If all the cartons of organic eggs sold in the United States, more than 1 in 10 originates from a complex here that houses more than 1.6 million hens.
They’re sold under the Eggland’s Best label.
“The entire process is organic,” Greg Herbruck, president of Herbruck’s Poultry Ranch says in a promotional video.
Details of the operation are not publicly available, however, and he declined a Washington Post reporter’s request for a visit, citing the possibility that it could infect the flock with disease, such as avian flu.
But according to people familiar with the operation, as well as a building plan, each of the nine long rectangular barns at Herbruck’s holds about 180,000 birds, or more than three hens per square foot of floor space, according to sources, who spoke on the condition of anonymity because they had not been authorized to speak for the company.
None of the birds is allowed to set foot outside, sources said.
Under USDA requirements, organic livestock are supposed to have access to the “outdoors,” get “direct sunlight” and “fresh air.” The rules prohibit “continuous total confinement of any animal indoors.” Organic livestock are supposed to be able to engage in their “natural behavior,” and for chickens, that means foraging on the ground for food, dust-bathing and even short flights.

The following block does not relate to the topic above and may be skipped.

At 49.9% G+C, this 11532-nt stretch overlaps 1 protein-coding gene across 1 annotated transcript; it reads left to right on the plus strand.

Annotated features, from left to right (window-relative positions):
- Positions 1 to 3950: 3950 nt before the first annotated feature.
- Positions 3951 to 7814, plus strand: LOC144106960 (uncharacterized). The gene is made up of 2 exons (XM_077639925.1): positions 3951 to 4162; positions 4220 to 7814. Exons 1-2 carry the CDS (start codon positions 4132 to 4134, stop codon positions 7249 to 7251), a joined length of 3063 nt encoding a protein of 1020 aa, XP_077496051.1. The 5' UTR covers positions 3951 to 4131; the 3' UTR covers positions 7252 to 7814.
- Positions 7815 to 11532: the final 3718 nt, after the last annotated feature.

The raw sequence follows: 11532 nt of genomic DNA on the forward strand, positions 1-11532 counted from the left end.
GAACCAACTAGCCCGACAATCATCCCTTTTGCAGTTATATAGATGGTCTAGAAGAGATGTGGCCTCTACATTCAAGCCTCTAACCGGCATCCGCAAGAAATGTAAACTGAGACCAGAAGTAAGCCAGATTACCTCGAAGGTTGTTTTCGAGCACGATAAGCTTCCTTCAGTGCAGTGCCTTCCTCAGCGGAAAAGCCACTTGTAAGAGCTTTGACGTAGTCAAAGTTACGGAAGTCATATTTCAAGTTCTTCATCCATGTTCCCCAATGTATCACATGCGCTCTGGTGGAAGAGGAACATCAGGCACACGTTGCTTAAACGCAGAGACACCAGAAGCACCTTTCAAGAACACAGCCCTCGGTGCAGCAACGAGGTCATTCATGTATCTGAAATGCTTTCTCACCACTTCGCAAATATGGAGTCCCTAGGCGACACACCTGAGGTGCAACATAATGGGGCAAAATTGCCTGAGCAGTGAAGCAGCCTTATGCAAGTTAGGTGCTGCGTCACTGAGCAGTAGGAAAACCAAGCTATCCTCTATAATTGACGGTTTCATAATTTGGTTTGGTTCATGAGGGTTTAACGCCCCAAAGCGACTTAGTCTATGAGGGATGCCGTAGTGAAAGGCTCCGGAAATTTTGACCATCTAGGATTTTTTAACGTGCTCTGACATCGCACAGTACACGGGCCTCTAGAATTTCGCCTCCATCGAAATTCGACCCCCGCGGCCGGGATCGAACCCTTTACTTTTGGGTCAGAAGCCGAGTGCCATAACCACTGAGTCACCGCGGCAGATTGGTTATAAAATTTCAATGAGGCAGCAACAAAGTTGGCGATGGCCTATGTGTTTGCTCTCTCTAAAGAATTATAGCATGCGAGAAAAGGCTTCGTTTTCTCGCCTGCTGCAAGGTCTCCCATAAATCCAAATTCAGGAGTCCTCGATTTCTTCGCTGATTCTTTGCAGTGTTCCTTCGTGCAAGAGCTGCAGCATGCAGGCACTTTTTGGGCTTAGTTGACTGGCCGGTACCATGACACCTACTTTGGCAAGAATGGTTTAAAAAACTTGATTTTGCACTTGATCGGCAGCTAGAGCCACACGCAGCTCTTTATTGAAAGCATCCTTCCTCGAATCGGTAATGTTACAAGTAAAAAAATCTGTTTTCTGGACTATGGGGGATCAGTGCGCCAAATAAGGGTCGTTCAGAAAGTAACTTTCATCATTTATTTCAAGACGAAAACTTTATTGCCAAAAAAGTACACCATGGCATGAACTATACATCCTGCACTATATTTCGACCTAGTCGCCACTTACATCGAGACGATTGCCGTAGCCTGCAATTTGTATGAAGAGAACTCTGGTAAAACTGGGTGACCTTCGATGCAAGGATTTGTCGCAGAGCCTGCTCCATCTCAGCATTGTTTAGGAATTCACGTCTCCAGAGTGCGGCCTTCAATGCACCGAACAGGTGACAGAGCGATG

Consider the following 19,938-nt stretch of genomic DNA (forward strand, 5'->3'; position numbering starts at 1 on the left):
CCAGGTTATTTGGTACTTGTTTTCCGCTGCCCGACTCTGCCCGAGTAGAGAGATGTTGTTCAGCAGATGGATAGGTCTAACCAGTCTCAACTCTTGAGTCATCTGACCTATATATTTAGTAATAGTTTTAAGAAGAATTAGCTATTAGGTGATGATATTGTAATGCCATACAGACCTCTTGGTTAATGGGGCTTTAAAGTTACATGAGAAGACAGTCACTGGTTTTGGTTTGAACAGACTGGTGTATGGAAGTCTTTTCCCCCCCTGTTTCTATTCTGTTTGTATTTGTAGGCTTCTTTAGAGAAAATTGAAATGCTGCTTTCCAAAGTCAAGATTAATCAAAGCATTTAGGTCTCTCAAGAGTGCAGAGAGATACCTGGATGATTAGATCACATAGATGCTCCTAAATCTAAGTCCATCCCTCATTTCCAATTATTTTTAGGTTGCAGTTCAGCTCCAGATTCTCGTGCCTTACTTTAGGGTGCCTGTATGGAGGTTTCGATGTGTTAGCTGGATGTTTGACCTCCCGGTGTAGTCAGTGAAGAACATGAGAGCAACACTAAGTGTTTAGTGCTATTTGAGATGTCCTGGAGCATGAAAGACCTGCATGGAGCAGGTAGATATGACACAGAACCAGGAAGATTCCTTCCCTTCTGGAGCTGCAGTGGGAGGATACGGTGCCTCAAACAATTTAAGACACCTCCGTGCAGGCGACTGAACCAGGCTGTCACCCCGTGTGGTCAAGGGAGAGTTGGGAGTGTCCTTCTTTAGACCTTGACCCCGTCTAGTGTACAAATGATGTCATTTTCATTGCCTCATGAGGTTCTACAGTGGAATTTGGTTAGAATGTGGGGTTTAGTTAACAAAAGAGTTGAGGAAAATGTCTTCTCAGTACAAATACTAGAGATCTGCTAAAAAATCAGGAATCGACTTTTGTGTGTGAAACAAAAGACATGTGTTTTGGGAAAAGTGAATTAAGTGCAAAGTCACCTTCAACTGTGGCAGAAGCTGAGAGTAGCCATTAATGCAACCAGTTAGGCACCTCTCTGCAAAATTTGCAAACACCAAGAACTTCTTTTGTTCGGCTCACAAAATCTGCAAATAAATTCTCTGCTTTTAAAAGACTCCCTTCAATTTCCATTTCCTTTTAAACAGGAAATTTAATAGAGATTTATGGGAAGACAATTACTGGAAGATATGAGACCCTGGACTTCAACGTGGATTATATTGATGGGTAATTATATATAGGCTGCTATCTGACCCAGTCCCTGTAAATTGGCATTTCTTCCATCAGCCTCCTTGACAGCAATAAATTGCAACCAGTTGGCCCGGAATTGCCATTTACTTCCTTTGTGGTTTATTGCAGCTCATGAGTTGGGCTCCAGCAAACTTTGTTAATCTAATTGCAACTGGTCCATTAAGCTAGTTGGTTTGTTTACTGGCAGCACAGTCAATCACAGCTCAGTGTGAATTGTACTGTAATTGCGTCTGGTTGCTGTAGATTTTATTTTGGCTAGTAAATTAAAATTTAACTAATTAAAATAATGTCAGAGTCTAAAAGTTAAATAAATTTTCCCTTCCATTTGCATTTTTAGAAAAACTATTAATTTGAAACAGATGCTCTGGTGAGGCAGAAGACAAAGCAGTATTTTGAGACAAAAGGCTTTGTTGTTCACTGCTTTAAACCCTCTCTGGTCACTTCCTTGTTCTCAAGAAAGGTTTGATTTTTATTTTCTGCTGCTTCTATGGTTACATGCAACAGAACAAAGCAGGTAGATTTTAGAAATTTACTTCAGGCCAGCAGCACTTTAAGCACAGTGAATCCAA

Katherine Paul of the Organic Consumers Association said the Herbruck’s operation betrays consumer expectations.
“This is not at all what consumers expect of an organic farm,” she said, when told about Herbruck’s. “It’s damaging to the image of the entire industry. People will wonder, ‘Why the hell am I paying more for this?’
In addition, Paul said, allowing the large egg operations to confine their hens to the barn creates an unfair advantage when hundreds of smaller family organic operations let the hens out and sustain higher costs.
The USDA allows Herbruck’s and other large operations to sell their eggs as organic because officials have interpreted the word “outdoors” in such a way that farms that confine their hens to barns but add “porches” are deemed eligible for the valuable “USDA Organic” label. The porches are typically walled-in areas with a roof, hard floors and screening on one side.